While the medical world is in the midst of a psychedelic renaissance, it’s more important than ever to expand education around the healing potential of these substances and erase “hippie era” stigmas. Online community Psychable is advancing the dialogue in both the medical and patient communities, through its platform that connects those interested in exploring or providing legal psychedelic-assisted therapy services.
Chris Becker, a former postdoctoral associate at MIT in chemistry and physics, recently released a book called Healing with Psychedelics. In a series of essays and poems, Becker explores how psychological injuries and trauma suffered during childhood often lead people to create false selves in order to survive. This contributes to all sorts of physical and emotional suffering, disconnection, addictive behaviors, depression, anxiety, and alienation.
In Healing with Psychedelics, Becker shares his personal healing journey with psychedelic-assisted psychotherapy and spirituality, and how it led him to transformation. He hopes that he can inspire others to seek and actualize profound transformation for themselves.
Recently, psychedelic-assisted psychotherapy is gaining a lot more attention in mainstream media. Clinical trials of MDMA-assisted psychotherapy for the treatment of PTSD moved into Phase III trials with Breakthrough Therapy status – a designation meant to expedite the FDA approval process of novel treatments for conditions that conventional means are failing to address. Psilocybin-assisted psychotherapy for major depressive disorder also received breakthrough therapy designation and may be available to people with depression in the next few years.
Clinical trials are not the only way that people experience psychedelic healing. After psychedelics were made illegal in 1971 through the controlled substances act, many psychedelic practitioners and users went underground or moved to countries with less restrictions in order to continue their work with altered states of consciousness. Underground use is prevalent, and rising: in 2018, over 1.1 million Americans tried hallucinogens for the first time. Interestingly, new users of psychedelics were more likely to be over the age of 25, not teenagers as one might expect.
Meanwhile, more cities are decriminalizing naturally-occurring psychedelics, starting with Oakland, CA, and now including our very own Cambridge, Somerville, and Northampton, MA.
Decriminalization can be a confusing term; since most psychedelics remain federally illegal as Schedule I controlled substances, local jurisdictions don’t have the power to fully decriminalize something, but they can make it the lowest priority of law enforcement to police. Still, the sale of Schedule I controlled substances, even in a city with decriminalization, can result in drug-trafficking charges.
Decriminalization offers a chance for the country to begin to exit the War on Drugs, a several decades-long initiative that only increased racial inequities and disparities by disproportionately locking up people of color for drug possession. The War on Drugs failed to keep drugs out of the hands of the general public and led to more risk for people who use drugs, as there is no regulation of the substances or harm reduction support available.
Oregon made a bold step when the voters approved Measure 110, the Drug Addiction Treatment and Recovery Act, in 2020. This measure regards drug use as a medical rather than a criminal issue, and as of February 2021, all drugs are decriminalized in the state of Oregon. Portugal decriminalized all drugs in 2001 and has seen improvements in public health related to drug use ever since. Will Massachusetts be the next state to do the same?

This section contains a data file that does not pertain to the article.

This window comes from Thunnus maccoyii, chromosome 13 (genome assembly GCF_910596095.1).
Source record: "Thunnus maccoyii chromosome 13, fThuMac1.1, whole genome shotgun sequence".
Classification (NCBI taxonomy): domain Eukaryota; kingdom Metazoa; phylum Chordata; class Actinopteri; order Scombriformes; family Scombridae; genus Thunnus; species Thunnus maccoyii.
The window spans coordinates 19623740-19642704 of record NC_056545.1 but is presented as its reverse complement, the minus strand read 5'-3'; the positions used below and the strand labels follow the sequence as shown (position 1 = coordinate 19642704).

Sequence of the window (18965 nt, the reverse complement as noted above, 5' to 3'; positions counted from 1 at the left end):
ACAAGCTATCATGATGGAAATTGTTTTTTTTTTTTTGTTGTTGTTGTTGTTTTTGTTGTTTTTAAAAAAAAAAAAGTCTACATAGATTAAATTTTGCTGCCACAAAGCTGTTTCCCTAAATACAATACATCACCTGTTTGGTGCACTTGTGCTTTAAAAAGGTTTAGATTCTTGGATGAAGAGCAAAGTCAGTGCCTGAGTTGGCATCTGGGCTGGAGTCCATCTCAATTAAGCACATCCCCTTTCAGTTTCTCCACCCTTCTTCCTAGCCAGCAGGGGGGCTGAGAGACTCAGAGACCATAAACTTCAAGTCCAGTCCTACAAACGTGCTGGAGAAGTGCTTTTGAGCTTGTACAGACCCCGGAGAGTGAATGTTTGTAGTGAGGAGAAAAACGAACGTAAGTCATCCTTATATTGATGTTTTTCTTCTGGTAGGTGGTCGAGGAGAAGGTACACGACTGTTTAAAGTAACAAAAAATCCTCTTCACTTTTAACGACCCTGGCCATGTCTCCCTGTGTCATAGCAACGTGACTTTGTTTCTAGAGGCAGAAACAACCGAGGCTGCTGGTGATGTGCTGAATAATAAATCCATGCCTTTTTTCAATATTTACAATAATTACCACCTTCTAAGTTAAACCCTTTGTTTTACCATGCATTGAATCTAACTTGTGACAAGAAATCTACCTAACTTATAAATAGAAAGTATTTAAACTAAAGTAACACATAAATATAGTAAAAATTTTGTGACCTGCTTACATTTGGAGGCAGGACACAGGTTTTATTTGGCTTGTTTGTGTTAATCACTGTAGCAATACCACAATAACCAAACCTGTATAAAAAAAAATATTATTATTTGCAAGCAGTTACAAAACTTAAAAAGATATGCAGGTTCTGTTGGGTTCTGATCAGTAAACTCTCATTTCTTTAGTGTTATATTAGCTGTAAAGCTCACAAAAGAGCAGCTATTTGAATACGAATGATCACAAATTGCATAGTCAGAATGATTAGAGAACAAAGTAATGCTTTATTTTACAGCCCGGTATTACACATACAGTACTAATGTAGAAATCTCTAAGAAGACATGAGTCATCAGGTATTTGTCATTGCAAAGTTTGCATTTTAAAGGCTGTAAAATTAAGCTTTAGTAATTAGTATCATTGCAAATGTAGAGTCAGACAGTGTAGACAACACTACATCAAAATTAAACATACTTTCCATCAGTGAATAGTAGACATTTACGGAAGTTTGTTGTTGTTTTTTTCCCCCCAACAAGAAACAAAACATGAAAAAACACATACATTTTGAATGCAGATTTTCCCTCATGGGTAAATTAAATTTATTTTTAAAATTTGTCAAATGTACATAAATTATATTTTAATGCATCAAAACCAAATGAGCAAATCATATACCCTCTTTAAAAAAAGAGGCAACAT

Psychedelics are best understood as tools. It’s not useful to paint them as inherently good or bad, similarly to how a knife can be used in the service of healing or harm. In general, survey research finds that psychedelics are not independent risk factors for mental health. In fact, psychedelic use is associated with a lower rate of mental health problems. However, tripping is not for everyone.
People with a family history of bipolar illness or psychosis should exercise extreme caution around psychedelic use and consult with an informed professional before trying anything. Psychedelics can bring up past trauma. It’s important to be mindful of set (a person’s mindset, emotional and physical state) and setting (the environment, as well as cultural contexts) when diving into the psychedelic realms.
As the legal landscape continues to shift, Psychable aims to simplify the process of finding experienced professionals offering legal healing modalities (such as ketamine-assisted therapy, somatic healing, and breathwork), along with integration specialists that can help people with before and after their psychedelic experience.
Psychable supports service-seekers and practitioners, as well as those who are just learning about psychedelic-assisted therapy, through evidence-based research, an engaged and passionate online forum, and a professional directory powered by ratings and reviews.
If you are interested in exploring psychedelics, you can dive deeper into these topics through Psychable’s wealth of educational content and articles. You can learn more about the history of psychedelics, the different substances, how they are being used in research and therapy, and how these fascinating tools might help you reach your goals and improve your life.
Consider signing up for a profile on Psychable to become part of the conversation! With an account, you can post in the community forum and search through the directory of psychedelic therapists and psychedelic integration practitioners, learn about their background, ask questions and read reviews of other seekers who have worked with that practitioner.
With appropriate use, psychedelics may be safely and beneficially integrated into modern society. Come be part of the evolution!